Love & Friendship

Love & Friendship starring Kate Beckinsale (as Lady Susan Vernon) is a combined adaptation of Jane Austen’s novels, Lady Susan and Love & Friendship.

Set in the 1790’s, following the death of her husband, Lady Susan returns to her brother’s home in search of a new benefactor (husband) for herself and/or her daughter in an attempt to keep herself in the lifestyle to which she has become accustomed and keep her good name from being ruined.  She is generally known as a great lady, but is attempting to keep the secret that she is in debt and surrounded by scandal so that she can bag another man with some money to take care of her.

I have never read the original works, so I have no idea how this movie is similar to or different from the books.  Love & Friendship makes an attempt at cute, campy, tongue-in-cheek and audacious humor, which mostly fell flat in my opinion.

The failure starts right in the beginning of the film when we are introduced to each character during a musical interlude where each character appears in an “action” scene with their name written on the screen and some blurb about who the character is or how they fit into the story. This took up quite a bit of unnecessary time.  I believe it was meant to be entertaining and/or funny somehow, but I did not care for it.  It felt like a device used to drag the time of the movie out.

The other failure lies in the writing for the character, Lady Susan.  Don’t get me wrong, Kate Beckinsale does a fantastic job with this character as it is written.  But unless the character is a witch, the devil or a monster, even the most ridiculously obliviously self-absorbed human character should have a glimmer of at least one congenial quality; be endearing, humble, charitable, humorous, child-like, charismatic, dopey – something.  Anything!  I do understand that the character is supposed to be a straight up jerk, but it was too much “jerkiness” for me.  Lady Susan was a colossal bitch to everyone she could use and discard to attain whatever devious, self-serving goal she set for herself.  Somewhere around the middle of this movie I wanted her to be run over by a horse and buggy or something – and for the film to just be finished.  That’s how strongly Lady Susan got on my nerves.  She used every single person around her, including her deceased husband, her suitors, her brother, his wife and her parents, her own daughter; no one was off limits.  No lie too big to justify.  I’m sure that I missed the joke of it all and that her disgusting attitude was the joke, but I found it unfunny and off-putting.  I cannot imagine a person being this openly mean-spirited.  Maybe I was just having an off day myself.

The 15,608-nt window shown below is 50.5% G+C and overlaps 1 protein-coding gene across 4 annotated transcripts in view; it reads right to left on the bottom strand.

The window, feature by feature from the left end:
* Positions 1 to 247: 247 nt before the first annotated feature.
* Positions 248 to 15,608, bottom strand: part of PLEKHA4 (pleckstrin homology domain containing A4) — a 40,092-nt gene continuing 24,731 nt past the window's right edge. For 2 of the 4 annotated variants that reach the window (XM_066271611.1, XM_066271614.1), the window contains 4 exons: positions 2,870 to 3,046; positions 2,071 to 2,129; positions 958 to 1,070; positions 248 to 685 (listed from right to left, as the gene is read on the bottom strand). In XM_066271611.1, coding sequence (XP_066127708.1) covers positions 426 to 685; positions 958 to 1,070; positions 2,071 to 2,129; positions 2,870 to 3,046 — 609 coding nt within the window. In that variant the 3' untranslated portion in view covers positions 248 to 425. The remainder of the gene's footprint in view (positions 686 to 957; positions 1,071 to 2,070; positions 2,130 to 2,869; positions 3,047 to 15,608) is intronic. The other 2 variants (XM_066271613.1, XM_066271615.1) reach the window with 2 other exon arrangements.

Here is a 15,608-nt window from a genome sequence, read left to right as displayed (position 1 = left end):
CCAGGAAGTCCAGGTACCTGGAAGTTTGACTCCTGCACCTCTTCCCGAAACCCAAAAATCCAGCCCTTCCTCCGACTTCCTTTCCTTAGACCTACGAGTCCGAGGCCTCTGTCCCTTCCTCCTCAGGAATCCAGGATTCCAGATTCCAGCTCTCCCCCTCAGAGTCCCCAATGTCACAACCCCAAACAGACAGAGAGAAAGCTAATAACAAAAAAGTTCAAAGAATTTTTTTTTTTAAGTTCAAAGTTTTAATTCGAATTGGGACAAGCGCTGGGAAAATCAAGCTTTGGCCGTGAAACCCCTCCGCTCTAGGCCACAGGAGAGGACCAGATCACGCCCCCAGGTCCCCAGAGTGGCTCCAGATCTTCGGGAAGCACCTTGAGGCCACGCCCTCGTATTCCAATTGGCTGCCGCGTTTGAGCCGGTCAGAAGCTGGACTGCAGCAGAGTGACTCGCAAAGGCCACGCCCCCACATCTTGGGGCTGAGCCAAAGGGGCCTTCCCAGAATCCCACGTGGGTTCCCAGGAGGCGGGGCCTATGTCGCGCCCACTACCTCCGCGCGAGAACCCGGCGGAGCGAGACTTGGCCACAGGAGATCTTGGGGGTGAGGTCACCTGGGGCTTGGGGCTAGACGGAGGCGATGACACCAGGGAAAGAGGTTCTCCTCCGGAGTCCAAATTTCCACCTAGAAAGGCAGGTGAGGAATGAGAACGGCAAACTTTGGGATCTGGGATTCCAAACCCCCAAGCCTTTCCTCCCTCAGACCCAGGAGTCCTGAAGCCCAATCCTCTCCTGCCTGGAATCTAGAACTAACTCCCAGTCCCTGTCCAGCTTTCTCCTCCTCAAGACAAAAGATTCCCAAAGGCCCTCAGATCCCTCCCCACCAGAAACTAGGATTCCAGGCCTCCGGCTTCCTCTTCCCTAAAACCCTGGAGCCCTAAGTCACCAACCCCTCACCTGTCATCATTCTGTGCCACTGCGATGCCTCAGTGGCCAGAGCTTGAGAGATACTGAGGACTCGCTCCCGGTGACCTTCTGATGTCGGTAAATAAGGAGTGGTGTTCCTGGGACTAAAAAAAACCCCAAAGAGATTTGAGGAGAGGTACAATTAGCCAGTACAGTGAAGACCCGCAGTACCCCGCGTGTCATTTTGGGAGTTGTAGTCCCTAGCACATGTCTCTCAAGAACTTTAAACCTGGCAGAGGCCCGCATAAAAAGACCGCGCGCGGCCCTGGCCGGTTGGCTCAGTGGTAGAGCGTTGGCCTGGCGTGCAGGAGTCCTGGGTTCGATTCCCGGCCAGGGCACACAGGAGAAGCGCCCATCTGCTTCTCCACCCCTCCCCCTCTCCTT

I thought, maybe she reminded me of someone I know, or I saw something of myself in this character that really got under my skin. Why else would I dislike her so strongly? Then I figured it out.  I don’t like nasty people.  Period.  Also, by being so openly vindictive, the viewer is forced to believe that everyone around her was incapable of seeing through her façade, did not realize what a vile person she was, and/or was just plain ole stupid, and I just could not.  I would imagine this character playing much better in the books.  Every line that came out of her mouth was blunt, acidic, acerbic, and mean.  This was funny at points, but got old after a short while for me.  This character is the type that if you could punch her in the face, you would.  And if you couldn’t punch her in the face, you would take great pleasure in seeing someone else pop her right in the mouth.  I don’t think I’ve ever seen a character I’ve disliked more.  Even Harvey Keitel as The Bad Lieutenant was more likable than this broad.  Susan is arrogant, wicked, mean, insensitive, cold and manipulative.

This overbearing nastiness that I found so grating was unfortunate, because the other characters had well written parts that were well acted. Tom Bennet as Sir James Martin reminded me of a young Nathan Lane (can you believe The Birdcage came out 20 years ago!) and I enjoyed his portrayal of a rich, clueless, lovable, idiot, very much, as he provided much needed balance to the dark severity of Lady Susan.  Chloe Sivigney did an excellent job as Lady Susan’s best and only “friend” and co-conspirator.  The other supporting actors also performed well.  The costumes and decor were beautiful.

I give Love & Friendship six out of 10 “bloops.” It’s not bad, but could have been much better.  I was looking forward to this one and left feeling disappointed.  You might like it a bit more than I did if you don’t take Susan too seriously.  It is, after all, supposed to be a comedy.

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